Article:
Written very much in the style of a magazine writer, Born to Run is a book about ultra-long-distance running written by a magazine writer. That's not...moreWritten very much in the style of a magazine writer, Born to Run is a book about ultra-long-distance running written by a magazine writer. That's not to say it doesn't deserve full-length treatment--it was entertaining and informative throughout, and never felt like filler. It's just that it has a simple style of prose and an episodic nature (complete with flashbacks) that readers of magazines like Outdoor or National Geographic Adventure will recognize. In fact, it reminded me quite a bit of John Krakauer.
Born to Run discusses the theory that humans evolved as running animals, and through narrative, presents evidence toward that fact. There's also a bit of discussion about how the modern running-shoe industry has actually managed to increase running injuries over historical, pre-shoe levels. Interwoven with the light-science story is the story (and back story) of a race staged with a reclusive tribe of super runners based in the Copper Canyon area of Mexico. Besides gripping story and the science is a peek inside the world of ultra-marathons and the people that are pushing the boundaries of human endurance.
Born to Run is the type of book that will inspire you to begin your own running, and will entertain you all the way.(less)
The Geography of Thought was pretty much exactly what the subtitle says. It uses the author's experience as a research psychologist to elucidate some...moreThe Geography of Thought was pretty much exactly what the subtitle says. It uses the author's experience as a research psychologist to elucidate some of the experimentally verified differences between Western and Eastern thought. This part of the book is well researched and well documented. The author stretches a little bit when he ties modern thought back to its ancient Greek and Chinese origins, but there's nothing that is implausible... just difficult to verify. The epilogue discusses what the author sees as the future of global thought, and whether Eastern and Western thought patterns are diverging or converging.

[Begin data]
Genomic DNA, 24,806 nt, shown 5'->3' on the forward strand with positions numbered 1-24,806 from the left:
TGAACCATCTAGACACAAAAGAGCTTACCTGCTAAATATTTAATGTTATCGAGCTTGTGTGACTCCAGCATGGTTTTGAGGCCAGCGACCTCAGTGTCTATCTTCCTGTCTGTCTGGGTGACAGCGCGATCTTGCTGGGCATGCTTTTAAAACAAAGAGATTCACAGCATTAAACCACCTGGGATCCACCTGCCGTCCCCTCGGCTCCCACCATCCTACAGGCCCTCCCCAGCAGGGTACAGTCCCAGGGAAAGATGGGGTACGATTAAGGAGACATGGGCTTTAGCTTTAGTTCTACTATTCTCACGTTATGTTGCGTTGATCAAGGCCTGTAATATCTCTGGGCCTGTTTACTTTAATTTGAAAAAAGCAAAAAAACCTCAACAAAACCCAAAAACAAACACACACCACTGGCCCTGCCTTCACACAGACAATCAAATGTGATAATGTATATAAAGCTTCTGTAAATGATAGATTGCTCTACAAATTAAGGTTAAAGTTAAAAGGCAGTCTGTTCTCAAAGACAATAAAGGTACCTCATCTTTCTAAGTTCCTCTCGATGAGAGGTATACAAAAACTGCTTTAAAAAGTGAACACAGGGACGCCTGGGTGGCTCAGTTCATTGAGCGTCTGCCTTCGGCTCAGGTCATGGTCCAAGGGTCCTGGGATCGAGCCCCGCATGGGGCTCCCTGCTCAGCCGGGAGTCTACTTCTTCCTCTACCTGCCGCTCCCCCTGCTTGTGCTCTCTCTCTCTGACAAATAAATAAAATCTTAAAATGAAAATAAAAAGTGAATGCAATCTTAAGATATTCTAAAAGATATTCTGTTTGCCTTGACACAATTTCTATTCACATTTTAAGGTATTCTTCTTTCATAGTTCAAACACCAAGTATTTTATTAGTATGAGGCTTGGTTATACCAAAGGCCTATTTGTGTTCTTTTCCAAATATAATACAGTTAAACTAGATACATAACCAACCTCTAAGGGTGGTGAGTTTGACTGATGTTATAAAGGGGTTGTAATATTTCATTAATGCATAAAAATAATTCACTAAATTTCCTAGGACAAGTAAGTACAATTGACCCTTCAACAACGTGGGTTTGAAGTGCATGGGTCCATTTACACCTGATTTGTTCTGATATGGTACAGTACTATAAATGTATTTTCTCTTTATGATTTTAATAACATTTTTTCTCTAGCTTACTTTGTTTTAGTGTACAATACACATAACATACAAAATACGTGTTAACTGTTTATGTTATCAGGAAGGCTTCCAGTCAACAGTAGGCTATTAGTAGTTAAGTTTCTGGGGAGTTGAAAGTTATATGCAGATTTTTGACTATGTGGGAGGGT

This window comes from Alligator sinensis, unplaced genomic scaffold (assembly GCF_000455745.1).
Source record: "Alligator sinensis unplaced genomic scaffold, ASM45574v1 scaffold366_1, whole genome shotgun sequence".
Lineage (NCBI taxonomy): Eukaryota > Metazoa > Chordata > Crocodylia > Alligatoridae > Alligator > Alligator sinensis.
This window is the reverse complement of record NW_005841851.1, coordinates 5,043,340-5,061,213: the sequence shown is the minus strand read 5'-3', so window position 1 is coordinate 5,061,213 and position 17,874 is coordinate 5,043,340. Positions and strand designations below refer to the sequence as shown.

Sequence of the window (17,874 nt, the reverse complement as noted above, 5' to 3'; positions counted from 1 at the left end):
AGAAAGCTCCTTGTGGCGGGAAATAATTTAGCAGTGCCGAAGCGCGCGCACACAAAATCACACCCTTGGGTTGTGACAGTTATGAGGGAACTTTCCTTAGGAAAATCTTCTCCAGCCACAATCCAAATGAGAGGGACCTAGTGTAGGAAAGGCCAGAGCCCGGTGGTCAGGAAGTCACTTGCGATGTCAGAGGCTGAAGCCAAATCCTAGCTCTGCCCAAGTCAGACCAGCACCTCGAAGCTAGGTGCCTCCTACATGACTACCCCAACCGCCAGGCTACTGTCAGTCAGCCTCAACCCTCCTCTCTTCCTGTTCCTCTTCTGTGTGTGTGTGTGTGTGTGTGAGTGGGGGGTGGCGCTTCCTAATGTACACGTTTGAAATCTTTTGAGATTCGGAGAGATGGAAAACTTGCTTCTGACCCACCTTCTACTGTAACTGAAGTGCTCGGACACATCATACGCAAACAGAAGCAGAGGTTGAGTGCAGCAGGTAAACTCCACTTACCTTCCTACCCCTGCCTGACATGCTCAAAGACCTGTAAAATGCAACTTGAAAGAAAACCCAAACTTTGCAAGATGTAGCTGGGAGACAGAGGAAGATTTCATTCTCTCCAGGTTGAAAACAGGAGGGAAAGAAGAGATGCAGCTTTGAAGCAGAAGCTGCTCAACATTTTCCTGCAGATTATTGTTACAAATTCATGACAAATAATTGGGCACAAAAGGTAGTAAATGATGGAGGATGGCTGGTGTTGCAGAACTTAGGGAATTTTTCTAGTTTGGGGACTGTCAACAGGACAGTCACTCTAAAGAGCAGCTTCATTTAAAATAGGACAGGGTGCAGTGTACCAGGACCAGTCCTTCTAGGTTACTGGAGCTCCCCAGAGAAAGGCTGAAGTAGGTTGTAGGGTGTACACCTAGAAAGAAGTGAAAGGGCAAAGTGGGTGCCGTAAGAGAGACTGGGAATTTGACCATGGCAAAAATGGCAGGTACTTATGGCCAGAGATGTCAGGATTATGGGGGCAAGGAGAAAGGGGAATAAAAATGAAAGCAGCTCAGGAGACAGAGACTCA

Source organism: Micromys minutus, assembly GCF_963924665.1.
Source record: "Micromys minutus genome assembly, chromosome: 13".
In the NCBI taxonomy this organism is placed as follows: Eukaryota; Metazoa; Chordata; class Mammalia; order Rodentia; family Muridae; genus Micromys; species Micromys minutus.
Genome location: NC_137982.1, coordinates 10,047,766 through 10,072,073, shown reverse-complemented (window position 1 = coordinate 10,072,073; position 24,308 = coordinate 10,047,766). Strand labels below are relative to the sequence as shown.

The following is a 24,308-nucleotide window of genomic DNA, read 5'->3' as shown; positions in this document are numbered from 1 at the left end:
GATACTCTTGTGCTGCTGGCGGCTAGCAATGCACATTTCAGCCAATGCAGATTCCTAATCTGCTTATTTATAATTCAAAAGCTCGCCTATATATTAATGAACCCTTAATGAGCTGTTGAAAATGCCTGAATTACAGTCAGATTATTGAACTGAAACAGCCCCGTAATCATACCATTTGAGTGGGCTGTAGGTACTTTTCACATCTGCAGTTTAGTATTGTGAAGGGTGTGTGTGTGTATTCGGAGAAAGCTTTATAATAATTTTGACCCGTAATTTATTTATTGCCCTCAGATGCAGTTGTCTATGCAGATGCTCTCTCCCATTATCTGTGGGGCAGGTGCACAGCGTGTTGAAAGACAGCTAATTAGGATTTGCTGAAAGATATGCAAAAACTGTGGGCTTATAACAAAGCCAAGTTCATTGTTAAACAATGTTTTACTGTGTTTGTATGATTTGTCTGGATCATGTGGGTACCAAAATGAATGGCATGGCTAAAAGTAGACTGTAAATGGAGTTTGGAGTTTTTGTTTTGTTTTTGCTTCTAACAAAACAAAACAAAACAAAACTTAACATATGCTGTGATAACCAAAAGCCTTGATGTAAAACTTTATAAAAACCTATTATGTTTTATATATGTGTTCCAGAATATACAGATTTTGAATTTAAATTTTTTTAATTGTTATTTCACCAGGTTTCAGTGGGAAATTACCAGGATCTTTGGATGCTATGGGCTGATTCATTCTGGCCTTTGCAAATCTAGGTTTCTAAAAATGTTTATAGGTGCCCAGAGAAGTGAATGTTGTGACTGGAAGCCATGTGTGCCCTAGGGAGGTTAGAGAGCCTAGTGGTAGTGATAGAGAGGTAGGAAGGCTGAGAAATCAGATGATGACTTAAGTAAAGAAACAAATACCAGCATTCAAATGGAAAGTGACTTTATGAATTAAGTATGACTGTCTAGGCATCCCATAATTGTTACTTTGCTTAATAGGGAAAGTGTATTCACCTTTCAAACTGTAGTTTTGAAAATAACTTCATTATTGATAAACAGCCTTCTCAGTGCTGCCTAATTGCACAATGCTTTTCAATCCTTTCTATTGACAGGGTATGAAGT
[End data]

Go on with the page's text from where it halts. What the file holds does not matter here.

Overall, I found this a very interesting read, even if the author occasionally got a little too into the details of the studies he's basing the book on. I wish there was a little more info about how to reconcile Eastern and Western thought patterns, and how we could better work together in a business context, but I guess there's probably a slew of business books on that very same topic. This book was well worth the time.(less)
A history of the development of American forensic medicine engagingly told through stories of poisonings (murderous and industrial) in Jazz-age New Yo...moreA history of the development of American forensic medicine engagingly told through stories of poisonings (murderous and industrial) in Jazz-age New York. Fascinating details about poisons such as carbon monoxide, methyl alcohol, chloroform, arsenic, and the struggle to detect them (in a way that could be used as evidence in a trial!) A quick, thoroughly enjoyable read.(less)
Although a little dated (no mention of String Theory or Quantum Computing), this was the best layman's guide to Quantum Physics I've read. Zukov cover...moreAlthough a little dated (no mention of String Theory or Quantum Computing), this was the best layman's guide to Quantum Physics I've read. Zukov covers everything in non-mathematical terms, and covers key concepts with multiple explanations--so if one doesn't stick, the next might. Zukov walks us through the historical development of the theory, bringing us along so we can see why the great physicists think like they do. He spends a little time tying the latest developments to Eastern philosophy (especially Buddhism) but it's not much time, and if you're uninterested it certainly won't impede your enjoyment of the book.
Highly recommended for all math-challenged physics-curious readers!(less)
As it is, nothing in here struck me as anything I didn't get from 11th grade physics, or from reading popular physics books. It wasn't painful, and Feynman clearly loves the subject matter, but I'm glad it was short because it was mostly a rehash for me.(less)
A "memoir" from Richard Feynman. I put "memoir" in quotes because it's really a collection of stories told by Feynman himself. While many of the Goodr...moreA "memoir" from Richard Feynman. I put "memoir" in quotes because it's really a collection of stories told by Feynman himself. While many of the Goodreads reviews are over the top ("laugh out loud funny"--I laughed out loud not once) the book is an informative and entertaining look at one of last century's most famous physicists. We learn what it was like to work on the Manhattan Project, why Mr. Feynman frequented topless bars, what was wrong (and may still be) with the Brazillian university system, and how to stop ants from walking through your house.
The book is a transcription of recordings from Mr. Feynman, and as such it feels as if Feynman is having a beer with you, telling stories. Most are good, a few are boring, but you still want to get another round and keep him talking.